Everyone knows what a TTOC does, and many of us have been TTOCs at some point during our careers. Often, you arrive at a school you don’t know to teach a class you’ve never seen before and a subject you may not be familiar with. None of this is new. It’s part and parcel of the nomadic working conditions of a TTOC. What is new is the added risk imposed as a result of contact with multiple classes in the course of a day. Sometimes, dispatch information isn’t clear on how many different classes are involved in an assignment. This makes it difficult to assess the level of risk when deciding to accept a dispatch.
Many TTOCs are isolated from school communities and don’t have established professional networks to lean on. The pandemic has made even normal day-to-day socializing with colleagues much more difficult. Ever-present is concern for the safety of students, one’s own personal health, and the risk to family at home.
The uncertainty and stress of these unusual times has taken a toll on many teachers, and perhaps TTOCs especially. During a recent BCTF meeting, attendees were treated to a guided tour of Starling Minds, the free online wellness program available to all BCTF members and their families (see below). It was like a spa visit, just virtually. I found it very calming and reaffirming. It felt like curling up with a warm cup of tea while listening to relaxing music and getting a sense that the universe is unfolding as it should, despite everything going on. I’m going to go back and listen again.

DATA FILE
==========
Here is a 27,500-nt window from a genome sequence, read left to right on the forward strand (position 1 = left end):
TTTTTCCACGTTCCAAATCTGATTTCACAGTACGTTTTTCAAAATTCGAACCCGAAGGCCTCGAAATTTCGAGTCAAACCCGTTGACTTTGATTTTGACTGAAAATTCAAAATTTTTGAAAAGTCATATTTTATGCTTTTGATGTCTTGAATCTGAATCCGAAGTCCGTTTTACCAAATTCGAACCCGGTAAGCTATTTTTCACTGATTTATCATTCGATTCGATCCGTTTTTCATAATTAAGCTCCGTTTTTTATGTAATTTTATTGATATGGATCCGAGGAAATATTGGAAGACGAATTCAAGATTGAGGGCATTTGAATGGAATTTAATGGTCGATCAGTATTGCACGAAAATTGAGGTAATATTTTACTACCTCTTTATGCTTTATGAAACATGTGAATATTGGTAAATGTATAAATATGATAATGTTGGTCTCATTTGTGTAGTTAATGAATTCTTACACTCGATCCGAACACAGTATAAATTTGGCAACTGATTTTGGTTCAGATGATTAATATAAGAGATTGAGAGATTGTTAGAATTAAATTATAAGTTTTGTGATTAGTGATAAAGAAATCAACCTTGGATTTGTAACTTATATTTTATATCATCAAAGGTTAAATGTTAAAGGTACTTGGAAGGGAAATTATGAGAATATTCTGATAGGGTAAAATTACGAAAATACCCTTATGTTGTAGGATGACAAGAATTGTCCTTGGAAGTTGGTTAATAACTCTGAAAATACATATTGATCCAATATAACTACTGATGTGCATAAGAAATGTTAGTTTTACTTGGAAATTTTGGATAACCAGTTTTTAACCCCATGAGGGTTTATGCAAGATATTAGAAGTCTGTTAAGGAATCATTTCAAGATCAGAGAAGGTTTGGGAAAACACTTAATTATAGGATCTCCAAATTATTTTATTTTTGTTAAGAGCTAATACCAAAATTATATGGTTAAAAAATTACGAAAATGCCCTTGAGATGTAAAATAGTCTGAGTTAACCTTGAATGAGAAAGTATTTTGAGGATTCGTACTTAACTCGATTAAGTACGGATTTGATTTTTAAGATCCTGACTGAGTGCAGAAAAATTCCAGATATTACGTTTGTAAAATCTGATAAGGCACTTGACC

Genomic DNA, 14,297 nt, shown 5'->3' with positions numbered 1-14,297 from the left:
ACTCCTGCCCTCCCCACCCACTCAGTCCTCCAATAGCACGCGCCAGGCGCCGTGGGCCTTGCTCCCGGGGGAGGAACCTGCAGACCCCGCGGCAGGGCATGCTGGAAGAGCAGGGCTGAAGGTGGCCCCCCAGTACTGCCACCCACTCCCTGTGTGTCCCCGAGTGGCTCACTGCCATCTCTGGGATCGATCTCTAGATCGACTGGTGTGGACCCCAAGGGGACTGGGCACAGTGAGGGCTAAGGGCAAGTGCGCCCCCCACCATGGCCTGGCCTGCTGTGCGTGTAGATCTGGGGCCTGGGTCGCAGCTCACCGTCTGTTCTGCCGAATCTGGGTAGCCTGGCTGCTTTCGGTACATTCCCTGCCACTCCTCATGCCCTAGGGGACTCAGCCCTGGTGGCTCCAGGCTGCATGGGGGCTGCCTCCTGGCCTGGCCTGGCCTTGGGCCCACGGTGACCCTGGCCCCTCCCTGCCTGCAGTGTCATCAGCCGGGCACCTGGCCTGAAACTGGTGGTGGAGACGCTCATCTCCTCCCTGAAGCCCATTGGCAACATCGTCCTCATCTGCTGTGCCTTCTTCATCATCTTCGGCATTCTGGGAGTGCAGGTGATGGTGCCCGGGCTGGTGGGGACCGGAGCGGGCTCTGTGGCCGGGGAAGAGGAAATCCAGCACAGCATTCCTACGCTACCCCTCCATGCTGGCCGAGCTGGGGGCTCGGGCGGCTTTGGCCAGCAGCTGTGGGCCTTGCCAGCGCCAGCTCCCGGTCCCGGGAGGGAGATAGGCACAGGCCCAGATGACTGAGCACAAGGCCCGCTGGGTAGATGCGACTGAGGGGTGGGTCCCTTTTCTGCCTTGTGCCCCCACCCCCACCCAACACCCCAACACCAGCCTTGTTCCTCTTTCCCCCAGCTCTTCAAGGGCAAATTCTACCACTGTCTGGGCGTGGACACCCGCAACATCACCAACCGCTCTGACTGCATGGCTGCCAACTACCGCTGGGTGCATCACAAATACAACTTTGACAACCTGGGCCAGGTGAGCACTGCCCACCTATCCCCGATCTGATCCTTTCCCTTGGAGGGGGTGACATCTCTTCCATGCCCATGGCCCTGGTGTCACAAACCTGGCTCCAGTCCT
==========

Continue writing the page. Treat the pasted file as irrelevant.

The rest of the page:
It’s also very welcome news that the vaccine is finally on its way to all staff working in schools. Because of my age, I’ve already been able to get my first shot of the AstraZeneca vaccine. I will of course continue to observe all protocols for others’ safety, but now, two weeks after my shot, I find the protection provided by the vaccine gives a huge sense of relief.
Despite the challenges of the past year, TTOCs worked hard every day to support and encourage students and provide effective teaching. As we all slowly move toward whatever our “new normal” is going to be, it’s good to know there will always be great teachers ready to support students. A lot of the great teachers I know are TTOCs.
When I finally get to the classroom, I spend some time reading and re-reading the TTOC notes so I have an idea of how to do what the classroom teacher has planned. I write my name on the whiteboard next to the date and plan for the day. I make a note of where things are in the classroom and preread the class list, so I don’t stumble on too many names, as well as any medical notes on individual students. I check the emergency procedures in place for COVID as well as those for fire, earthquake, and lockdown. I’m ready. And just in time too. The first bell has gone and I can hear students coming down the hall. The first few students come into the classroom, hang their coats and look over at the stranger sitting at their teacher’s desk. Tentatively, a couple of students come closer.
“Are you going to be our teacher today?” asks one.
“Yes, yes I am,” I say, smiling and looking forward to the day.